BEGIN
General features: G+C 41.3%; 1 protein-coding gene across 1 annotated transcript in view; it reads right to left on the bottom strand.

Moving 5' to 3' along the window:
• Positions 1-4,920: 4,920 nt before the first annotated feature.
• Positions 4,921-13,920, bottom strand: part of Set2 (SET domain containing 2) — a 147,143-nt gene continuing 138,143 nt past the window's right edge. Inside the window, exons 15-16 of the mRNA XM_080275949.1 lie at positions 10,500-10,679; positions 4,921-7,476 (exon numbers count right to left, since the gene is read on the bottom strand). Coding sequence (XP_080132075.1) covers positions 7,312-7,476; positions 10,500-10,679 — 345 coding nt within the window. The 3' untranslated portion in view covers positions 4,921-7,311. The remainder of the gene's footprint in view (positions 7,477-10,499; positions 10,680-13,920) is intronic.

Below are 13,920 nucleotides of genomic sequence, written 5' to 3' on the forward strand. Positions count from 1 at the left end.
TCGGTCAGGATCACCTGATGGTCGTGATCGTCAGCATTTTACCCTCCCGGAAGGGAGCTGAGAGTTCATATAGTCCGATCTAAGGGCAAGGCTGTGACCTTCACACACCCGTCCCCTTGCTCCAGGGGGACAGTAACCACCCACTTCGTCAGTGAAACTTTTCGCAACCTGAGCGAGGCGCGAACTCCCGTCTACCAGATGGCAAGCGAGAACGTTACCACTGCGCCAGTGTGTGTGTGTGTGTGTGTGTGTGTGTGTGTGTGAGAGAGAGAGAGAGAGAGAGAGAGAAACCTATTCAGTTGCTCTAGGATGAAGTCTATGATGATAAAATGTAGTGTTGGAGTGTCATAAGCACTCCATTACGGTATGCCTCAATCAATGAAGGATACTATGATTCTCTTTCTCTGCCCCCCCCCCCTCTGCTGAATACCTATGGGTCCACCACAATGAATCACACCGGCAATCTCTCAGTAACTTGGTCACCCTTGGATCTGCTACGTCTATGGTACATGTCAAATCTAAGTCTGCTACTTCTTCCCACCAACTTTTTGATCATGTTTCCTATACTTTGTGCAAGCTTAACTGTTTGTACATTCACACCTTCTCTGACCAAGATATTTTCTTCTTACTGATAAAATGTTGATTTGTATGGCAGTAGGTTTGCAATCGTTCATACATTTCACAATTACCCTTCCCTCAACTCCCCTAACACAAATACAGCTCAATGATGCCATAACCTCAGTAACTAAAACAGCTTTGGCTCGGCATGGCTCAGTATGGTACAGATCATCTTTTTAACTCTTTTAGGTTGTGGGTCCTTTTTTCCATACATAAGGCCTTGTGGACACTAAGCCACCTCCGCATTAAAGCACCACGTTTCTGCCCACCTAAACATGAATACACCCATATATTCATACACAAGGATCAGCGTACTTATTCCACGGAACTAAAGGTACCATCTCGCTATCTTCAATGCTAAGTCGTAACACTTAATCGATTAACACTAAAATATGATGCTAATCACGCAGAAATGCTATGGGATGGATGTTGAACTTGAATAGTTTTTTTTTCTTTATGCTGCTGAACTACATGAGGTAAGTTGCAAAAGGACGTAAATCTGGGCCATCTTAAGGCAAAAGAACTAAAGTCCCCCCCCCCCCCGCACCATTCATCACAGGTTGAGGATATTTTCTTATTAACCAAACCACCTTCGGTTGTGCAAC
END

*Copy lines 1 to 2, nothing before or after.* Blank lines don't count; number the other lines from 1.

General features: G+C 41.3%; 1 protein-coding gene across 1 annotated transcript in view; it reads right to left on the bottom strand.

Moving 5' to 3' along the window: